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How to Keep Your Skin from Drying Out Overnight

Choosing the Best Night Cream

To maintain adequate moisture while you sleep, slather on a richer, creamier moisturizer than the one you wear during the day, suggests dermatologist Doris Day. Look for ingredients like hyaluronic acid, which plumps the skin cells, and shea butter, a natural emollient, she says. Chances are you'll be out of the sun, so forego your lotion with SPF and invest in a thick, luscious night cream. These products tend to contain higher concentrations of moisture-retaining humectants than their daytime counterparts [source: Huffington Post].

If you'd rather not splurge on a pricey night cream, try one of the oldest balms in the book: Vaseline, otherwise known as petroleum jelly or petrolatum. Many people swear by the multipurpose substance, which keeps the skin hydrated by creating a barrier that prevents water from evaporating. Unlike moisturizing creams, however, it won't add any new moisture to parched skin [source: Stanell]. For another overnight treatment that won't break the bank, natural skin-care experts often recommend cocoa butter or coconut oil, both rich in fatty acids that are natural skin helpers.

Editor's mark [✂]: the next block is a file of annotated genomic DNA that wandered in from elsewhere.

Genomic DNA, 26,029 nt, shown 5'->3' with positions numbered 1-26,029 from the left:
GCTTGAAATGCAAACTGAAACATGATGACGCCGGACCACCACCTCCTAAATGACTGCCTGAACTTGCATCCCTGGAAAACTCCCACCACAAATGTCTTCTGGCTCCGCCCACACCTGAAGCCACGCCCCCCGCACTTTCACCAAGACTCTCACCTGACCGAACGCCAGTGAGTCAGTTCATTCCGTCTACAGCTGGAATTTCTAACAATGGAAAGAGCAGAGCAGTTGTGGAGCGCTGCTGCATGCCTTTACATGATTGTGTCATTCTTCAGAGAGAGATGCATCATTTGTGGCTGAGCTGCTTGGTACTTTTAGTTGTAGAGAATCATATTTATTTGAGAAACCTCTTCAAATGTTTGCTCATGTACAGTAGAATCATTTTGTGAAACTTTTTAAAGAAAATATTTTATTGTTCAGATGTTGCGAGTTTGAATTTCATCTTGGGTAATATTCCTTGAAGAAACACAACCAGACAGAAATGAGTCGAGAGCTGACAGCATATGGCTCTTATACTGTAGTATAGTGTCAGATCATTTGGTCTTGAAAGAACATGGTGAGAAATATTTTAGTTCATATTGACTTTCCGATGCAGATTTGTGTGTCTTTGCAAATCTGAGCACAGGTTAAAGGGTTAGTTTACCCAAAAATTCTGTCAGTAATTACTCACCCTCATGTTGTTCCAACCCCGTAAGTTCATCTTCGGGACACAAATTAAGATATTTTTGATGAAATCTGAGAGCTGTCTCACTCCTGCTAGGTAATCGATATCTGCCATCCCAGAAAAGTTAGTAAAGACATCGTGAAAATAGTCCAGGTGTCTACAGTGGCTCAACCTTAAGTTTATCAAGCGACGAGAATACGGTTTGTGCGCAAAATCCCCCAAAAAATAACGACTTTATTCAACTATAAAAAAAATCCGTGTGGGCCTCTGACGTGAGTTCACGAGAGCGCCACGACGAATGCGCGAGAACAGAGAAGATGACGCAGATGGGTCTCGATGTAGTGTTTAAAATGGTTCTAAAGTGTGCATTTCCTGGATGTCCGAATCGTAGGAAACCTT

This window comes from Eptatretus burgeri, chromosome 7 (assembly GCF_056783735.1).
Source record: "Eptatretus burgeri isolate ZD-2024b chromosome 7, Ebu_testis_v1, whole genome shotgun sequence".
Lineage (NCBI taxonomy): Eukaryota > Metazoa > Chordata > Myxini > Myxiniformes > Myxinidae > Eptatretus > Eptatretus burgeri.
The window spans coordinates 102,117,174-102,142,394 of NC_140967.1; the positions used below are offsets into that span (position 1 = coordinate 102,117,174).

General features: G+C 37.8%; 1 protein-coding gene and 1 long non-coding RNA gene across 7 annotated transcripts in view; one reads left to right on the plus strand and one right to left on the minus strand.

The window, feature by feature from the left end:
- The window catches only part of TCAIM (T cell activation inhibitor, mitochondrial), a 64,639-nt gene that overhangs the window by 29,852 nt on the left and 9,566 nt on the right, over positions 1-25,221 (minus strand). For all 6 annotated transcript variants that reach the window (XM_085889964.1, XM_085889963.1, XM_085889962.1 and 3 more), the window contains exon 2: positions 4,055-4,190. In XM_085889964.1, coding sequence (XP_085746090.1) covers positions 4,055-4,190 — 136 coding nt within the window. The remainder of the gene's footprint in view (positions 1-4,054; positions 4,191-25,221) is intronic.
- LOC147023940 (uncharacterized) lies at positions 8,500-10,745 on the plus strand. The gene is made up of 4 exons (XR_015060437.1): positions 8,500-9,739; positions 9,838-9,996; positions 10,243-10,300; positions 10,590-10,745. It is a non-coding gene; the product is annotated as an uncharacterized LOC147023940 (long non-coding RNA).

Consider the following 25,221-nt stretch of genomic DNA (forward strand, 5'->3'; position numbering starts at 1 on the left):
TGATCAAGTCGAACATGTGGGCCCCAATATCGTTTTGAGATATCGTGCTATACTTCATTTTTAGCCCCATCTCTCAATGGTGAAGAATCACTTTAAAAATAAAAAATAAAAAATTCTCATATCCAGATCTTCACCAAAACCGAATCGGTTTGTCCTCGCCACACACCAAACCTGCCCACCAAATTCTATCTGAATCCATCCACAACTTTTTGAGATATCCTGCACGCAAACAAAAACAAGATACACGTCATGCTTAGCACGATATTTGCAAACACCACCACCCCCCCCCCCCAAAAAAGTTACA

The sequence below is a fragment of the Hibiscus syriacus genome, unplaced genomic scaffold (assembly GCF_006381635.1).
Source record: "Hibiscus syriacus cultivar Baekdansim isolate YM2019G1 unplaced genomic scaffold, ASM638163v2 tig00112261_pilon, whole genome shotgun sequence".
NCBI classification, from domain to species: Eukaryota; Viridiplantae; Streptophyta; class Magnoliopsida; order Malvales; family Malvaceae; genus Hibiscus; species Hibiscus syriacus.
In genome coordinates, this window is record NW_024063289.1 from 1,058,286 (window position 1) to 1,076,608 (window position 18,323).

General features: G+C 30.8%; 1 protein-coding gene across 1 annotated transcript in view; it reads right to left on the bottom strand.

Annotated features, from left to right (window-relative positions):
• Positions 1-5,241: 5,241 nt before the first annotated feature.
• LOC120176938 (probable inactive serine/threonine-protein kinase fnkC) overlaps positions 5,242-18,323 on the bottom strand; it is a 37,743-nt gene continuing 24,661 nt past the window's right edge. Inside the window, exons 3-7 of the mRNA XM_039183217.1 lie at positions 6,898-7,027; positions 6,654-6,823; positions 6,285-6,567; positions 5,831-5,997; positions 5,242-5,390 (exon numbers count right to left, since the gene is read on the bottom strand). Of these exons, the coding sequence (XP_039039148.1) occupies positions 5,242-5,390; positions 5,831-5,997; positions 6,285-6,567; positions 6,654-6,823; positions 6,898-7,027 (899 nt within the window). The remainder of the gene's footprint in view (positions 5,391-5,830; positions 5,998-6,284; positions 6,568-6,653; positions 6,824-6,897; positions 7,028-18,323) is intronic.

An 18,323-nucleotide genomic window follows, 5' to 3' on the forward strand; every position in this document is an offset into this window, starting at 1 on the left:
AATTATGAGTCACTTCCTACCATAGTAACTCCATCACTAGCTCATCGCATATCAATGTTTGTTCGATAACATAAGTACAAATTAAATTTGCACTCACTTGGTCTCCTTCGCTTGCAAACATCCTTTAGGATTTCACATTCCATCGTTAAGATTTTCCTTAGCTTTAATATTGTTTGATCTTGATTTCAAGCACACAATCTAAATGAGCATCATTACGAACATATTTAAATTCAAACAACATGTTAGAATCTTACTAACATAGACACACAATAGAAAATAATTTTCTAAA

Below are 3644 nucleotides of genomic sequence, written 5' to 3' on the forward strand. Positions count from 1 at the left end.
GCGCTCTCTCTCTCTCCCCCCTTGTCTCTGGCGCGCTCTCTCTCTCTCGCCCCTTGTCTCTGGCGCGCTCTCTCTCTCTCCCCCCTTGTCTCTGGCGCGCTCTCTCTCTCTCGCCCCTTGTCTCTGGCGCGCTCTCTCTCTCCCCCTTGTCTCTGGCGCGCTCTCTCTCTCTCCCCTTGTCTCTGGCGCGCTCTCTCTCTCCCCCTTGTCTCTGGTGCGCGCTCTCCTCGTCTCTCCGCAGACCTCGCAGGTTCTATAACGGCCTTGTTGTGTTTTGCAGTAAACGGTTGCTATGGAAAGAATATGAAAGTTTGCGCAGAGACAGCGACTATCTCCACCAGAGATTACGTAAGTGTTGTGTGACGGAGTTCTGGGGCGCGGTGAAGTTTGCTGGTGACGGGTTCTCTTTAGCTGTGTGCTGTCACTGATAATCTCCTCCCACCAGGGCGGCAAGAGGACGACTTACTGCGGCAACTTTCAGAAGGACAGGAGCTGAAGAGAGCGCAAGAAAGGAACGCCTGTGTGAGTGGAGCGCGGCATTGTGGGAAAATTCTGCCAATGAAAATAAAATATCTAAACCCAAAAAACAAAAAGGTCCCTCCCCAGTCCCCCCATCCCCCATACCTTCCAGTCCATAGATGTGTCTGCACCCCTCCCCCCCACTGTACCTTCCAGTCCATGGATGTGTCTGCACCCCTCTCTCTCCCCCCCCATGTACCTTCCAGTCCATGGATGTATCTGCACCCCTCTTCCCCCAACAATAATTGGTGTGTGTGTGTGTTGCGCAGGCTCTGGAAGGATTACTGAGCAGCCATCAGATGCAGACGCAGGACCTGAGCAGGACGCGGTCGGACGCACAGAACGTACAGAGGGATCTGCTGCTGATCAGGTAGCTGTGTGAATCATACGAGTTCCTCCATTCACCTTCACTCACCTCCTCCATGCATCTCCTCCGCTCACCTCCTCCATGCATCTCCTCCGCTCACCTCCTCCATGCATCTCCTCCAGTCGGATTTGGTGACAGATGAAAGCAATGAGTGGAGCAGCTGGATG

Whether you choose night cream, petroleum jelly or a natural emollient, get the most out of your regime by prepping your face for maximum hydration. This means removing all traces of makeup and washing up thoroughly before you hit the hay. No matter how dry it is, your skin can't breathe and regenerate under a day's worth of cosmetics, sunscreen, bacteria, dirt, pollution and oil. Not only will you risk clogged pores, fine lines and dullness, but also any moisturizing products you use overnight won't be able to penetrate through the grime [source: Kitchens].

To avoid stripping away natural oils, wash with lukewarm water and a mild, non-foaming, soap-free cleanser that doesn't contain fragrance, alcohol or antibacterial chemicals such as triclosan [source: Donahue]. Then apply your cream or product while your skin is still damp, trapping any remaining moisture on the skin's surface [source: Schaefer].